This is a guest post from Andrew Harman, Archivist at the Center for American War Letters Archives at Chapman University.
Archives have two main functions: to preserve and to make available materials of historical value. This is the purpose of an archives and its archivist – the “why” of what we do. Each are equally important foundations of the profession as well as functions of individual archivists’ daily work. Without preserving materials, there is nothing to make accessible. Without making materials accessible, what is the point?
Since the inception of our repository, the Center for American War Letters Archives, outreach has been primarily curatorial in nature, focused almost exclusively on donors and what materials we can add to the collection. We reach out to potential donors, conduct speeches and meetings at historical societies, and publish articles in targeted newsletters and columns. Our current campaign, titled simply the “Million Letters Campaign,” was established in the hopes that we can continue to build our holdings to such a level that we are the preeminent repository for American war letters in the United States. We are hopeful and look forward to the work we continue to conduct in processing and preserving these collections in this endeavor.
The work of the existing program, however, covers only the first function of an archives. Our repository already houses the largest collection of its kind in the western U.S.; however, there is a lack in exhibit visits, researchers, student use of the materials, and general awareness of our existence. Our outreach efforts need to shift toward scholarship and making these materials available to a wider audience.
I have begun a push for more researcher-driven outreach, including getting our name and brochures out to other academic institutions and similar repositories. My motivation behind this initiative is to give our archives “purpose.” In communicating what that purpose is and why we should reach for it, I have encountered some obstacles from our library administration. Some administrators, whom I will note are not archivists or historians, have raised some questions that not only did I have a hard time answering, but that I could not adequately justify answering.
Their questions consisted of overall purpose-related questions – “why reach out to researchers?” – as well as specific expectations-related questions – “what is it that we hope to achieve by increasing use of the collections?” These are valid questions. Outreach costs money as well as time. The organization must present a professional face, and it is the administration’s job to understand an initiative’s purpose, its cost, and its yield. But while I found myself having a hard time adequately explaining the importance of outreach to our administrators, I have since been able to elucidate it this way: an archive preserved but unavailable, in this case because of lack of awareness of the collection, is essentially a room full of blank pages.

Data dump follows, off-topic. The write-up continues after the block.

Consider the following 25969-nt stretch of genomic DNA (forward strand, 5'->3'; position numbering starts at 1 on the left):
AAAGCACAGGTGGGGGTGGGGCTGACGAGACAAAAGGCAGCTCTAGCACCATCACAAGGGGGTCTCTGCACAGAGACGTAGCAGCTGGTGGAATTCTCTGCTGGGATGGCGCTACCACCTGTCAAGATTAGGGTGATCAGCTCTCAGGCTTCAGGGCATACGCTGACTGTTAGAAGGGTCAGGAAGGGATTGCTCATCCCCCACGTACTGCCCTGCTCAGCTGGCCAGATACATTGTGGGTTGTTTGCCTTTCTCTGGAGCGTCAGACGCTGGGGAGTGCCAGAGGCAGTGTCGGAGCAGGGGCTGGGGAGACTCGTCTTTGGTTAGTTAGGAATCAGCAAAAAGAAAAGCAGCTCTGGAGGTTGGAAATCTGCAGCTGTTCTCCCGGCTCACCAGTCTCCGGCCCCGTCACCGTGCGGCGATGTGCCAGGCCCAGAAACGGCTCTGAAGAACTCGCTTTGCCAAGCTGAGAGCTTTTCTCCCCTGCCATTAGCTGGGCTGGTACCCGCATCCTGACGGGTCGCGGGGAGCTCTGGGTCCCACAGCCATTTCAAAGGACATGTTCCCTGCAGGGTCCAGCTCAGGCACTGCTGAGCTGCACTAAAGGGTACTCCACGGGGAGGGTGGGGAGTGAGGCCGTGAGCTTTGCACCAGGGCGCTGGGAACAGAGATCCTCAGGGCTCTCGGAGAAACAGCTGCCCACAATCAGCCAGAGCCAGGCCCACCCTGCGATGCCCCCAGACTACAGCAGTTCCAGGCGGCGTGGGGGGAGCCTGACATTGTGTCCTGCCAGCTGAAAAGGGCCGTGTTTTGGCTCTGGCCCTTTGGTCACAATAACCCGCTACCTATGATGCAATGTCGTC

Yet the questioning continued, with administrators asking what a reasonable expectation would be if such outreach was conducted. Do we want two researchers a week? Ten each month? A new research interaction, or pulling materials for a scholar or student every day? What was it that we were seeking in the end? Once again, I found myself without words. I could not picture coming up with a specific number, only maintaining what I know to be true about the two functions of archives and wanting “someone” to use them.
As I contemplated these questions, I came to a couple of conclusions. First, the purpose should be self-explanatory. As I laid out above, I should not have to answer the question of why we would want researchers to use our archives. My question is, “why not?” I understand that the administration of an academic institution looks not only at scholarship, but also expansion. Sometimes simply having the collection is enough. But as an archivist and historian, inversely, I feel saddened when invaluable primary sources go unused and uncited in the writing of scholarly works.
The second conclusion pertains to the question of specific expectations. I have none, nor should I. I cannot know how many people are going to come in to see these invaluable historical collections. I cannot know to what degree twenty researchers in a month, as opposed to five, constitutes a significant or worthwhile count for foot traffic or online downloads. The principle of making these materials accessible – to conduct outreach so that others may view and hear about them – is all that matters. It should be imperative that we make every researcher in the U.S. aware of our holdings, within reason, and if it turns out only five want to see them, then I did my job.
Andrew Harman is a native of Orange, California and earned a BA in History and MA in War and Society at Chapman University, with archival training through the Society of American Archivists and Society of California Archivists. He currently works as an archivist for the Center for American War Letters Archives and Huell Howser Archives at Chapman, and has several published articles in history and on the archives profession.